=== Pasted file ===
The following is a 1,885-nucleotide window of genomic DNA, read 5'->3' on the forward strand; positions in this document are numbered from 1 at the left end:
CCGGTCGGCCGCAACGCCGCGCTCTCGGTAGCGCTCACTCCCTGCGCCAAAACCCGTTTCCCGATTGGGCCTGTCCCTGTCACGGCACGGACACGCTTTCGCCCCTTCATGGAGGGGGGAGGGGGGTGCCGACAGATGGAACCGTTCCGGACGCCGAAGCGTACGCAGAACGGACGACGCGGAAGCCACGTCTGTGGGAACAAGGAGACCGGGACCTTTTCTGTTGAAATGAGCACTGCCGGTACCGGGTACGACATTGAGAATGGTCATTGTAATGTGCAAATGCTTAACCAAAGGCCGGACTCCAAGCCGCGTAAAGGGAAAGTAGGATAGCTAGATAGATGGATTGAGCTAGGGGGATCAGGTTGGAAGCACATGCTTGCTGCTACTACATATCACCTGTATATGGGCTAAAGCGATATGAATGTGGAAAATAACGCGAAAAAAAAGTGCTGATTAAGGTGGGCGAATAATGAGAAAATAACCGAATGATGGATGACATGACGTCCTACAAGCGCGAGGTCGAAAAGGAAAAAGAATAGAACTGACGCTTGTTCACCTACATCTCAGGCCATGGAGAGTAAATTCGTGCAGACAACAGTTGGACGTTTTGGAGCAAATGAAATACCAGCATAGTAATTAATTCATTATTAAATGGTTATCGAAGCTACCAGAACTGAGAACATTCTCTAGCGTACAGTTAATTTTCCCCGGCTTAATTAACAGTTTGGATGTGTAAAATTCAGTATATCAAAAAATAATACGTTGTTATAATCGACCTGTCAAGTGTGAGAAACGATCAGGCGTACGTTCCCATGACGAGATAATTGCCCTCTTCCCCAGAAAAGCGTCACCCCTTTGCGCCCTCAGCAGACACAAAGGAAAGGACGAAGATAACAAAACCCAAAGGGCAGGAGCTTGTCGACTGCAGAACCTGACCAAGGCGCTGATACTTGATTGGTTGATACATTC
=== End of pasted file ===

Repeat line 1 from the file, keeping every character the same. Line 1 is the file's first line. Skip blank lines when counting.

The following is a 1,885-nucleotide window of genomic DNA, read 5'->3' on the forward strand; positions in this document are numbered from 1 at the left end: